Marbury v. Madison

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Marbury v. Madison,

case decided in 1803 by the U.S. Supreme Court. William Marbury had been commissioned justice of the peace in the District of Columbia by President John Adams in the "midnight appointments" at the very end of his administration. When the new administration did not deliver the commission, Marbury sued James Madison, Jefferson's Secretary of State. (At that time the Secretary of State was charged with certain domestic duties as well as with conducting foreign affairs.) Chief Justice John Marshall held that, although Marbury was entitled to the commission, the statute that was the basis of the particular remedy sought was unconstitutional because it gave the Supreme Court authority that was implicitly denied it by Article 3 of the U.S. Constitution. The decision was the first by the Supreme Court to declare unconstitutional and void an act passed by Congress that the Court considered in violation of the Constitution. The decision established the doctrine of judicial review, which recognizes the authority of courts to declare statutes unconstitutional.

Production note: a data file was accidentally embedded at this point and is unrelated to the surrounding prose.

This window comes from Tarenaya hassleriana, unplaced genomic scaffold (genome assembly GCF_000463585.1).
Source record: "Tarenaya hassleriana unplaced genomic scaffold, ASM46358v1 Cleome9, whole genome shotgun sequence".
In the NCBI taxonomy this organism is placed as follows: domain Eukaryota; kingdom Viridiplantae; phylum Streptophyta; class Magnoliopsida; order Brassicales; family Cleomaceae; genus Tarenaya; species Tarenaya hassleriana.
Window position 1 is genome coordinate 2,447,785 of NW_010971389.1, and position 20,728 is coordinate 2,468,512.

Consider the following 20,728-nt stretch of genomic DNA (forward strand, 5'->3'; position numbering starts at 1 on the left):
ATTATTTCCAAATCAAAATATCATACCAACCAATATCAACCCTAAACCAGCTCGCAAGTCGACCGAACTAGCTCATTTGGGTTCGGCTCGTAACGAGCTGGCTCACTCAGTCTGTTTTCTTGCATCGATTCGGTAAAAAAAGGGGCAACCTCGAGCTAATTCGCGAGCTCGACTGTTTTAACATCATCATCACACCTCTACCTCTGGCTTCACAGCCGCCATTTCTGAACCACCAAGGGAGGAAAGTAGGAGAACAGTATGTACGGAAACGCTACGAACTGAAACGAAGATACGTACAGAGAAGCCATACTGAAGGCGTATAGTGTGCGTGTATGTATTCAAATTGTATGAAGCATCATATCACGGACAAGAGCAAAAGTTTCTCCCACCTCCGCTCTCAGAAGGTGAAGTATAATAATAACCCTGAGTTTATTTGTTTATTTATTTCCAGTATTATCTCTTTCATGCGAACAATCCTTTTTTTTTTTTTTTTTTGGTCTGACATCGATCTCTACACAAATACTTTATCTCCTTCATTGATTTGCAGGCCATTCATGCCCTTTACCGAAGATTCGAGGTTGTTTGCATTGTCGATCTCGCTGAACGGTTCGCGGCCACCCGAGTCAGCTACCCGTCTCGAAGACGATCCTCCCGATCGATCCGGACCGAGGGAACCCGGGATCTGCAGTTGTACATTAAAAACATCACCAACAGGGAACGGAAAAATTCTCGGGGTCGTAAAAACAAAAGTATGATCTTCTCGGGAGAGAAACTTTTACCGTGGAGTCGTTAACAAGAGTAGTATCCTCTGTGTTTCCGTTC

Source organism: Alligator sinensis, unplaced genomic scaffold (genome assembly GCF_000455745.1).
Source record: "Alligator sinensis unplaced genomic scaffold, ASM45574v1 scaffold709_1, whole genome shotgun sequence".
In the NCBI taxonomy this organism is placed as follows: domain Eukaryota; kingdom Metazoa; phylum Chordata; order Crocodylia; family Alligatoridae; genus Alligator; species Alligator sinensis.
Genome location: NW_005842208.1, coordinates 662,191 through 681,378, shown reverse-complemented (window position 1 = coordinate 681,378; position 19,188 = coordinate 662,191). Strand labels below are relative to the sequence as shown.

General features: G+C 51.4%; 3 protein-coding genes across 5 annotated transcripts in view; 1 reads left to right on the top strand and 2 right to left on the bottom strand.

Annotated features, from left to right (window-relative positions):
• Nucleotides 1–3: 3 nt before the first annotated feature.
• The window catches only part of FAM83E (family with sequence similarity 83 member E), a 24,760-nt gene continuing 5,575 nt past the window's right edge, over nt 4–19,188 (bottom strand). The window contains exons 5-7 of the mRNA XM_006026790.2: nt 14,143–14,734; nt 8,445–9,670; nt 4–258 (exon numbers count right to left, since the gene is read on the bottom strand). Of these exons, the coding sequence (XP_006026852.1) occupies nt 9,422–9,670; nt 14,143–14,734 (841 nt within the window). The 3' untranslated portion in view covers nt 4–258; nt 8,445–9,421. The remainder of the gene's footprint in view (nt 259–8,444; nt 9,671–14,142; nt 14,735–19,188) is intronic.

Bibliography

See R. L. Clinton, Marbury v. Madison and Judicial Review (1989).

References in periodicals archive ?
The US's landmark cases: Marbury vs Madison (1803) and USA vs Nixon (1974) illuminate our approach.
It is reaffirmed by Marbury vs Madison (1803), which affirmed the power of judicial review by relying on the Supreme Court's duty to decide"particular cases.
Empenado en que existieran organos de control juridico, las instituciones que erigio sirvieron de base a John Marshall en la interpretacion que este hizo del caso Marbury vs Madison, en 1803.